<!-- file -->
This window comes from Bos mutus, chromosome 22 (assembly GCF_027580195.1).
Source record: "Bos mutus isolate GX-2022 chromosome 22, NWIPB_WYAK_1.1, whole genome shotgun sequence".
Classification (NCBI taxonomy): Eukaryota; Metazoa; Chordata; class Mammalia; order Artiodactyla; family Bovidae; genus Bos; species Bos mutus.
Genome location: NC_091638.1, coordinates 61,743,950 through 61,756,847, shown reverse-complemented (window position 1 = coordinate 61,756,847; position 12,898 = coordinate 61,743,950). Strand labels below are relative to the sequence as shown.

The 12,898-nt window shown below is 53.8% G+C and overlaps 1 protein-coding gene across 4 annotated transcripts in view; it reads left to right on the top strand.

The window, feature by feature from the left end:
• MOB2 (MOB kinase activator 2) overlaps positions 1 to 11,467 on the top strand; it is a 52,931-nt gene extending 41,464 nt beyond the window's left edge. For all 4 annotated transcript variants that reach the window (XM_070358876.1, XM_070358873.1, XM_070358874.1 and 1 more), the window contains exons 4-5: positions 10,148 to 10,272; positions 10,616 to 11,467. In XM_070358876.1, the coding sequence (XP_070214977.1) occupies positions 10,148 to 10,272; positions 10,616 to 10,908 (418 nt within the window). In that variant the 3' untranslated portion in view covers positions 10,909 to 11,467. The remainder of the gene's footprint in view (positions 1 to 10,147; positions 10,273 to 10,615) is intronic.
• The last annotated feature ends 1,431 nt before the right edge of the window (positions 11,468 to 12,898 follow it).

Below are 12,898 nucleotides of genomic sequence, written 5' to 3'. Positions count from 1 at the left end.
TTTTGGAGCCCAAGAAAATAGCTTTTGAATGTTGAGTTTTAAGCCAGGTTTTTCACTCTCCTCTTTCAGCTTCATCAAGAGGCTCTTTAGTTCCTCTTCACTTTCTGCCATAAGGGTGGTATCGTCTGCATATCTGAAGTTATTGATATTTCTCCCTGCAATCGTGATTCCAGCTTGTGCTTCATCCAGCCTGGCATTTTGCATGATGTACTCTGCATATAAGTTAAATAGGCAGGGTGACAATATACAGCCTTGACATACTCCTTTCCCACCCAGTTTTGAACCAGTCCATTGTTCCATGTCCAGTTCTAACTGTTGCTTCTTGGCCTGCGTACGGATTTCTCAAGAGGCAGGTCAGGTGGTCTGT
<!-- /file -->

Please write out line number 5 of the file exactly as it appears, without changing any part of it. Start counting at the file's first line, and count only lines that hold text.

The 12,898-nt window shown below is 53.8% G+C and overlaps 1 protein-coding gene across 4 annotated transcripts in view; it reads left to right on the top strand.